Last Updated on by
Since I did my first comparison of Shakeology, I’ve received a lot of positive responses from readers. I think people appreciated the honesty in what is often a dishonest world of health marketing. In a continuation of the series, today I’m taking a head-to-head look at Shakeology vs Visalus, two of the big players right now in the fitness/lifestyle realm.
I’ll also mention a few other alternatives worth discussing, a comparison chart of the key nutrition facts, and finally a final recommendation. Yes, one of these supplements IS better than the other (IMHO).
- 1 Pros of Shakeology
- 2 Cons of Shakeology
- 3 Pros of Visalus
- 4 Cons of Visalus
- 5 What Are the Alternatives?
- 6 Shakeology vs Visalus vs Others Compared
- 7 Final Thoughts: Would I Personally Choose Visalus or Shakeology?
Pros of Shakeology
- Coaching Support: Shakeology has a built in “coaching” system tied closely with their distributorship model. This can provide a helpful support network for people just starting out on their fitness journey.
Low Calorie Option: For a meal replacement, 160 calories is quite moderate. This is a nice feature. You generally want to be maximizing the protein and minimizing the caloric intake with a proper meal replacement supplement.
- Contains Super Foods: This is a big draw for some people who want the latest trendy super foods in their supplement. Some point to these super foods in order to justify the high cost of Shakeology. In all, Shakeology boasts “$41 of fruits and vegetables” in their product.
- Low in Fat: You don’t want lots of fat in your supplement. This is kind of a no-brainer, but still worth mentioning. Shakeology only has 2 grams of fat, 1 of which is saturated. Not bad.
Cons of Shakeology
- Real Coaching? I know I listed the “coaching” system as “Pro” as well, but I have to mention it as a Con, too. In my experience as a trainer, 90% of BeachBody Coaches frankly do not have anything near the level of expertise they should. “Coach” is a label that is thrown around, but there is zero expectation of training or knowledge. Sometimes a Coach will have some knowledge, but really what the term “Coach” means is a glorified distributor. Think about it. The term “Coach” instinctively triggers more credibility than the term “Distributor” or “Multi-Level Marketer”.
- MLM Business Model: We all know a few. They sneak into our personal lives under the guise of friendship or blood relation and then – BAM – they tell you about these products they’ve been using with great success! MLM (Multi Level Marketing) is not new. It’s also called “Relationship Marketing” and uses the leverage of people and their networks to boost lines of products. Really, there is not much unique about the products themselves. Without these “marketers” earning a commission off of every sale (in a sort of pyramid-like scheme), the products would have a hard time standing on their own. My main issue with his approach is that there is a very obvious conflict of interest and a whole lot of one-sided marketing. It’s invasive and disingenuous.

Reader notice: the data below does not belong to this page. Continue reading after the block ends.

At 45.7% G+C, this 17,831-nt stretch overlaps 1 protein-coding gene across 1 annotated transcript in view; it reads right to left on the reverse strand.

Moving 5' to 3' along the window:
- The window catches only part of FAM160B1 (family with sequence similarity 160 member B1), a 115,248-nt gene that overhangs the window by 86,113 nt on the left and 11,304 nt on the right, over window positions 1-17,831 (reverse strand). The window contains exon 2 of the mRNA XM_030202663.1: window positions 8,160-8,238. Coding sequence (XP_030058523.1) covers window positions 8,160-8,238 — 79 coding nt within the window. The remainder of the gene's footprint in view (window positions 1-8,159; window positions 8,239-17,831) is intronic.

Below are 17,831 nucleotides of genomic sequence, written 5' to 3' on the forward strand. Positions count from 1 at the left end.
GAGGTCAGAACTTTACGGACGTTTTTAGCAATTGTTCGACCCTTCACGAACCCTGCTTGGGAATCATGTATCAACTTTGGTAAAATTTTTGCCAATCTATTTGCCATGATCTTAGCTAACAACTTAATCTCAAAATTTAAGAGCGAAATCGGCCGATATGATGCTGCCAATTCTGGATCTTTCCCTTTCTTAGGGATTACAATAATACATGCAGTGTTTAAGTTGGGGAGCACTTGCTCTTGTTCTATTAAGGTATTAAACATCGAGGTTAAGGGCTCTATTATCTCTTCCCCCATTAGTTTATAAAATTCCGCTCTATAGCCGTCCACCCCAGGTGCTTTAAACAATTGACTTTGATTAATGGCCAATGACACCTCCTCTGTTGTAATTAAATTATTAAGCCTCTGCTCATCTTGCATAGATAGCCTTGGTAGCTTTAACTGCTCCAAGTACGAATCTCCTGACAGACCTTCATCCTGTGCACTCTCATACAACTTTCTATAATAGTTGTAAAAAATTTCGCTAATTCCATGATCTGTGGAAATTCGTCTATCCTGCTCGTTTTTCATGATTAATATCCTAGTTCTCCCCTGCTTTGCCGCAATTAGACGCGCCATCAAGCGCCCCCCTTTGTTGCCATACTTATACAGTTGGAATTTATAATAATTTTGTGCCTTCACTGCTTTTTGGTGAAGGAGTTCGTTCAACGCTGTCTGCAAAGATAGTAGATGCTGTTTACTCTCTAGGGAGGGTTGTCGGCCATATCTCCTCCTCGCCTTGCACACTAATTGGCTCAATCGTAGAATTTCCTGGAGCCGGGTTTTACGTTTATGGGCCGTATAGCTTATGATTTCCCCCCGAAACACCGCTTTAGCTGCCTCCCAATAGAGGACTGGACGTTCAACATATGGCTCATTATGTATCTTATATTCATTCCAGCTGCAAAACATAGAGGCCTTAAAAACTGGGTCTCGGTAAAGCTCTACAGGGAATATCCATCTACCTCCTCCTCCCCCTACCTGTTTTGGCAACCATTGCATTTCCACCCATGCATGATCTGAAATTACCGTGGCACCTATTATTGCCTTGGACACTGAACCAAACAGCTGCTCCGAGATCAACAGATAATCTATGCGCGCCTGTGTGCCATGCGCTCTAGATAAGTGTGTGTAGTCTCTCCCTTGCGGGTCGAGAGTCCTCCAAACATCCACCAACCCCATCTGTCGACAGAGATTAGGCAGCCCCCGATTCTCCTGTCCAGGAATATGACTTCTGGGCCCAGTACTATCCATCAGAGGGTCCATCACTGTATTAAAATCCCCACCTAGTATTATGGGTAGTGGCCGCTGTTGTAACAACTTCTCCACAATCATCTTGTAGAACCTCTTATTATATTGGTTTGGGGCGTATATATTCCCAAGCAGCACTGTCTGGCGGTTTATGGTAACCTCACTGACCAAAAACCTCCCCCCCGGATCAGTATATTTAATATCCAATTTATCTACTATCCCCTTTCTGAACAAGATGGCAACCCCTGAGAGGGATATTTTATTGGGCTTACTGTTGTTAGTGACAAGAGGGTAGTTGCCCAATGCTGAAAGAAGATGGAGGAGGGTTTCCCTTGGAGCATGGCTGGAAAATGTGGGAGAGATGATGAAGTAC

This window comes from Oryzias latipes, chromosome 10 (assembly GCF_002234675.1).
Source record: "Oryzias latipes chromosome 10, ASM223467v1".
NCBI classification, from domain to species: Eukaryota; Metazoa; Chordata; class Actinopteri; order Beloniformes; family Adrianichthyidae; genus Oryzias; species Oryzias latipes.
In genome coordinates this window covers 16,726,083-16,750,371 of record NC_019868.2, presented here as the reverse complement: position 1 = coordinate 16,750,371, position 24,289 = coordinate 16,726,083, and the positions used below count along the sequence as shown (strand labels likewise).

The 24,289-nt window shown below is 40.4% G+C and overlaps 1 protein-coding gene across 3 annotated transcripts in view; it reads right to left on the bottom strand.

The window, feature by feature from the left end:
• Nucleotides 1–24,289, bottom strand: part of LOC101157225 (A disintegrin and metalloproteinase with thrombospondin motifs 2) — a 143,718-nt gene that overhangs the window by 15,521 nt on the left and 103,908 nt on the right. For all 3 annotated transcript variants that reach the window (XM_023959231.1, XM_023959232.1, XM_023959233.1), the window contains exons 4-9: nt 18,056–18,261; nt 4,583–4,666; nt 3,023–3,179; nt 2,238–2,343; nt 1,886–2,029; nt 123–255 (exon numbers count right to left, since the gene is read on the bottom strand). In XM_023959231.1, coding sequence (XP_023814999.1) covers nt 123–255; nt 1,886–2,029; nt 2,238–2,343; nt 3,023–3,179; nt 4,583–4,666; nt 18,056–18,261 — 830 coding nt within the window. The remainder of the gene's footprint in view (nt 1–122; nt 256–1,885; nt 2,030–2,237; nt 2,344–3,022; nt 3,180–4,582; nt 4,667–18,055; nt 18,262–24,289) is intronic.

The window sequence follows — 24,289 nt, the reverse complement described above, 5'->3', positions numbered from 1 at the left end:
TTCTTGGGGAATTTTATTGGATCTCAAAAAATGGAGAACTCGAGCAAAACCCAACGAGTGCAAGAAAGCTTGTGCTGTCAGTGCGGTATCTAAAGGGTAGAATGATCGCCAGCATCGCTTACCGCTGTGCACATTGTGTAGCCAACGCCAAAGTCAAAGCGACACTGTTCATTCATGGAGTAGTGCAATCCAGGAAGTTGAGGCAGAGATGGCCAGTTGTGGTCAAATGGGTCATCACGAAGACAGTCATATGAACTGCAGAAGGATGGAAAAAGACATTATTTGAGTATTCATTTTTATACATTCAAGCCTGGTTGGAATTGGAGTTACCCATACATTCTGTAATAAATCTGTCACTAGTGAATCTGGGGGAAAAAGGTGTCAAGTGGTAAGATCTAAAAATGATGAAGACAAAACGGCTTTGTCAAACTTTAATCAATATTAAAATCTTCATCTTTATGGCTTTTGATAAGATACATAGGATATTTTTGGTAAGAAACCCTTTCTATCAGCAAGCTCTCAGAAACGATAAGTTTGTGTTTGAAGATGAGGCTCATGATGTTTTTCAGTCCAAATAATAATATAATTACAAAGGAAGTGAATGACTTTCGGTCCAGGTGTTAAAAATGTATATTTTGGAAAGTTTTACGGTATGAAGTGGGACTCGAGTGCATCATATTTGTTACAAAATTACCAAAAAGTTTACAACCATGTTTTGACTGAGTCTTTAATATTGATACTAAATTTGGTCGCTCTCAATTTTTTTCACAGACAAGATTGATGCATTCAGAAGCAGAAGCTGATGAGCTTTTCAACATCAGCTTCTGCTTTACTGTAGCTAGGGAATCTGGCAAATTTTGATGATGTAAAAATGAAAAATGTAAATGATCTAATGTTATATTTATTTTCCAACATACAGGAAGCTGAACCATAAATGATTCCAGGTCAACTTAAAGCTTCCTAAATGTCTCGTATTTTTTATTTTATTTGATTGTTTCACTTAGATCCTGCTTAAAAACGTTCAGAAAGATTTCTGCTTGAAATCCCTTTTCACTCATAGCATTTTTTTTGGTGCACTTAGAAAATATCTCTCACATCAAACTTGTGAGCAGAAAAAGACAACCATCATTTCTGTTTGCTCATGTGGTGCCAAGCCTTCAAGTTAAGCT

- Not Organic/GMO Free: If you ask Beachbody, they’ll point to the ingredients that ARE whole-foods and not heat processed, etc… The plain fact is that they don’t have the label on the container so they are definitively NOT organic and may/may not contain GMOs. I’m personally not a huge granola cruncher when it comes to labels, but I still think it’s worth noting. I’d rather have a supplement that is GMO free and/or organic than one that is not.
- So-So Protein Content: 17 grams of protein per serving is a fair amount, but not as much as you’d expect from a top budget supplement like Shakeology. It’s not the lowest total I’ve tested, but it’s a bit underwhelming. Kind of like a BMW with a 4.0 cylinder engine…
- Lots of Unfounded Claims: I like my supplements to stand on their own legs. You know, where users share positive reviews – unsolicited and without incentive. Shakeology has invested a lot of time and energy (and money) pushing the “science” behind their formula without ever really identifying any scientific evidence. Make no mistake about it, this is a BIG business and Shakeology is one of the market leaders. Even the so-called super food ingredients have questionable benefit. Like so many supplements, Shakeology has taken the “more is better” approach. Smart marketing, but not necessarily a better product.
- Expensive and Possibly Overpriced: Here’s the real kicker. Shakeology is more than your cell phone/data/cable package. It’s pretty expensive, not to mention all the “upsells” and additional products that inevitably are pushed on users. Yes, you’ll get a discount if you go through a “coach”, but it’s really not worth the hassle of having to deal with these quasi-informed distributors. The bottom line is that being healthy should NOT be this expensive. Shakeology is about branding and image building and in exchange they charge a lot more for their product. Unless you have cash to burn, this seems like an unnecessarily investment. There are plenty of similar supplements at a much lower price.